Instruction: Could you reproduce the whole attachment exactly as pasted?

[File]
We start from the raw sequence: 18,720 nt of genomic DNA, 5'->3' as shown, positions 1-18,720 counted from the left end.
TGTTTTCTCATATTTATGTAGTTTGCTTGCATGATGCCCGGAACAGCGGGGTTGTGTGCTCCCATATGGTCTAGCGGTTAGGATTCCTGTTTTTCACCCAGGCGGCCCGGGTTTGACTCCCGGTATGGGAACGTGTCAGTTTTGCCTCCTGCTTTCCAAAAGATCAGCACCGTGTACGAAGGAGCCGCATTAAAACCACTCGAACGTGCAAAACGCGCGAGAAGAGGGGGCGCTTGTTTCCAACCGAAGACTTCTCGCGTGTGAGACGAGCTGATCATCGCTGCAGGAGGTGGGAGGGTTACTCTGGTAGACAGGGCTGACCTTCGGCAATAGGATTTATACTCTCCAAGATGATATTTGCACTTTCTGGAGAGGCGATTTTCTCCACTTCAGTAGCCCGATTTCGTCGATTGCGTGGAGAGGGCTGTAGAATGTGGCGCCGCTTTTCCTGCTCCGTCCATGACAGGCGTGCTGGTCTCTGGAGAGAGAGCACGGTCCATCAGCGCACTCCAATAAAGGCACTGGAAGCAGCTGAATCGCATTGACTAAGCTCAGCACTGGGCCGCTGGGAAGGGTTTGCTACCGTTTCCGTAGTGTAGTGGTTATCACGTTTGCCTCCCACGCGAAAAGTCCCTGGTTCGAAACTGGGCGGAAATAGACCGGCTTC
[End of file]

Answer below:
We start from the raw sequence: 18,720 nt of genomic DNA, 5'->3' as shown, positions 1-18,720 counted from the left end.
TGTTTTCTCATATTTATGTAGTTTGCTTGCATGATGCCCGGAACAGCGGGGTTGTGTGCTCCCATATGGTCTAGCGGTTAGGATTCCTGTTTTTCACCCAGGCGGCCCGGGTTTGACTCCCGGTATGGGAACGTGTCAGTTTTGCCTCCTGCTTTCCAAAAGATCAGCACCGTGTACGAAGGAGCCGCATTAAAACCACTCGAACGTGCAAAACGCGCGAGAAGAGGGGGCGCTTGTTTCCAACCGAAGACTTCTCGCGTGTGAGACGAGCTGATCATCGCTGCAGGAGGTGGGAGGGTTACTCTGGTAGACAGGGCTGACCTTCGGCAATAGGATTTATACTCTCCAAGATGATATTTGCACTTTCTGGAGAGGCGATTTTCTCCACTTCAGTAGCCCGATTTCGTCGATTGCGTGGAGAGGGCTGTAGAATGTGGCGCCGCTTTTCCTGCTCCGTCCATGACAGGCGTGCTGGTCTCTGGAGAGAGAGCACGGTCCATCAGCGCACTCCAATAAAGGCACTGGAAGCAGCTGAATCGCATTGACTAAGCTCAGCACTGGGCCGCTGGGAAGGGTTTGCTACCGTTTCCGTAGTGTAGTGGTTATCACGTTTGCCTCCCACGCGAAAAGTCCCTGGTTCGAAACTGGGCGGAAATAGACCGGCTTC